We are starting a new year researching a significant lot of objects from the Engel pharmacy in Iași. Bought by the history museum in Cluj in 1982 and dated to the 19th and 20th centuries, they form a considerable lot (we usually do not have so many artifacts from a single pharmacy), that is atypical (the collection in Cluj mainly focuses on Transylvania and Banat), and special (through the inclusion of numerous financial documents). Our study reveals the history of the ”At the Crown” pharmacy and of the Engel family, but also opens towards research topics such as the history of drug trade, early marketing in Romania, economical and commercial history, even contraception and promotional gift making. In fact, it provides a very specialized perspective on the modernization of Romania.
Another old pharmacy in Venice is currently one of the location of the Berengo Collection, hosting contemporary glass art exhibitions. The sign of the apothecary shop is preserved inside the oficina, a painted and gilded wooden sculpture of Christ the Savior (probably the name of the shop and the oldest historical artifact in the location). The original furniture has also been kept in the main room to the street, with decorative reliefs inscribed ”Mitridato” and ”Teriaca” (the names of two related recipes of a famous antidote and cure-all produced in Venice), the dispensing table and some of the drug containers. Though the combination of the old pharmacy and the glass art creations is impressive, the patrimony goods are in need of conservation and research.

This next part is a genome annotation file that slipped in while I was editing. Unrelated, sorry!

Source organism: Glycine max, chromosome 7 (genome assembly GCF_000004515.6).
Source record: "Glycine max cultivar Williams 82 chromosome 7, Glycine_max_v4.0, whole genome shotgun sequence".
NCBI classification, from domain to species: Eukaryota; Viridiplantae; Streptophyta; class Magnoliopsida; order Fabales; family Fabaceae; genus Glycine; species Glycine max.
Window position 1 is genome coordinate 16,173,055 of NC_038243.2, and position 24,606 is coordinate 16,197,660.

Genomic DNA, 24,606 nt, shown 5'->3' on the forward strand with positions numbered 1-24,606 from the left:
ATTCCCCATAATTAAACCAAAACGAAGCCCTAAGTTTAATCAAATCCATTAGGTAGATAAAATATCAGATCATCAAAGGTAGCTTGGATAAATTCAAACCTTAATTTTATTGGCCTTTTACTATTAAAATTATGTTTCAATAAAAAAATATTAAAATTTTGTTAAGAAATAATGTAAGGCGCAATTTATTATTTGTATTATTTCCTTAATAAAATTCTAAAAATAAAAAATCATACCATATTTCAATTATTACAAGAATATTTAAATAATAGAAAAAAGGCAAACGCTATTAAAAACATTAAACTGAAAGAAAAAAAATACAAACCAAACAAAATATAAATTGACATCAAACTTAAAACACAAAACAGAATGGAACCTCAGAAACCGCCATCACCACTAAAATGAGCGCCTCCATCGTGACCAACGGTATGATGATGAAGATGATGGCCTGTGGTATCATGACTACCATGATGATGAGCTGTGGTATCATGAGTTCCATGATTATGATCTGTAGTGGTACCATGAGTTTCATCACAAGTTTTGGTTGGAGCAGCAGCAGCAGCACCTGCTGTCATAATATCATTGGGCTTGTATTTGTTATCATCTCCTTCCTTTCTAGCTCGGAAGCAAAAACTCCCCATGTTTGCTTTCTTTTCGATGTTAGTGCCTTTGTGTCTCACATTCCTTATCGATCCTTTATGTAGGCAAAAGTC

The ”Two saints Mark” Pharmacy (the funny name probably started from the fact that the patron saint of Venice was painted on each side of the shop’s sign) is entirely preserved inside the Ca Rezzonico Museum. The pharmacy functioned in Campo San Stin between the 16th and the 19th century, but in 1908 the window of the last owner sold everything to a French collector. Still, as the latter was unable to take the goods out of Italy, he donated the entire furniture, containers and laboratory tools to the municipality of Venice. The three reconstructed rooms (the oficina, the small laboratory, and the back room) are complete, with all pieces of furniture, Venetian drug jars made of majolica, Murano glass retorts and containers, even the doors to the outside, with small glass panels, and the painted sign mentioned above. This is an impressive reconstruction and the most complete 18th-century pharmacy preserved from Venice. We thank Dr. Daniele D’Anza, of the Ca’ Rezzonico, Museo del Settecento veneziano, for the special guided tour.